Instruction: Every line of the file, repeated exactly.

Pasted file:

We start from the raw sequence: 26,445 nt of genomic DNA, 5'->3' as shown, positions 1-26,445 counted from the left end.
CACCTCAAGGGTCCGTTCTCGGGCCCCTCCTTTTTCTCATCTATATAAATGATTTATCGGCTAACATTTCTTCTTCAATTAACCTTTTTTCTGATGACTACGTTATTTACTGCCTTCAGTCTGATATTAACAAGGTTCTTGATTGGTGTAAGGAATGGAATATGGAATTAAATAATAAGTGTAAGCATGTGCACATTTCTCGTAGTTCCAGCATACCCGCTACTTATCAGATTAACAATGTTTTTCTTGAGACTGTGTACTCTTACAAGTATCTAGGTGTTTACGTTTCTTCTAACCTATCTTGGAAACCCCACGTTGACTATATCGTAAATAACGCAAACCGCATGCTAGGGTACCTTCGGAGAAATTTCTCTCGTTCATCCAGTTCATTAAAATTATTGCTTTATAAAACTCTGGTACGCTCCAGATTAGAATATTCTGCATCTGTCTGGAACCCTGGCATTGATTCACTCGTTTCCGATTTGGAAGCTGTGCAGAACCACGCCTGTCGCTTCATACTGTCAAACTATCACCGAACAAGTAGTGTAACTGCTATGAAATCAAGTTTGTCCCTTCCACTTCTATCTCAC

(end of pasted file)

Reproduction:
We start from the raw sequence: 26,445 nt of genomic DNA, 5'->3' as shown, positions 1-26,445 counted from the left end.
CACCTCAAGGGTCCGTTCTCGGGCCCCTCCTTTTTCTCATCTATATAAATGATTTATCGGCTAACATTTCTTCTTCAATTAACCTTTTTTCTGATGACTACGTTATTTACTGCCTTCAGTCTGATATTAACAAGGTTCTTGATTGGTGTAAGGAATGGAATATGGAATTAAATAATAAGTGTAAGCATGTGCACATTTCTCGTAGTTCCAGCATACCCGCTACTTATCAGATTAACAATGTTTTTCTTGAGACTGTGTACTCTTACAAGTATCTAGGTGTTTACGTTTCTTCTAACCTATCTTGGAAACCCCACGTTGACTATATCGTAAATAACGCAAACCGCATGCTAGGGTACCTTCGGAGAAATTTCTCTCGTTCATCCAGTTCATTAAAATTATTGCTTTATAAAACTCTGGTACGCTCCAGATTAGAATATTCTGCATCTGTCTGGAACCCTGGCATTGATTCACTCGTTTCCGATTTGGAAGCTGTGCAGAACCACGCCTGTCGCTTCATACTGTCAAACTATCACCGAACAAGTAGTGTAACTGCTATGAAATCAAGTTTGTCCCTTCCACTTCTATCTCAC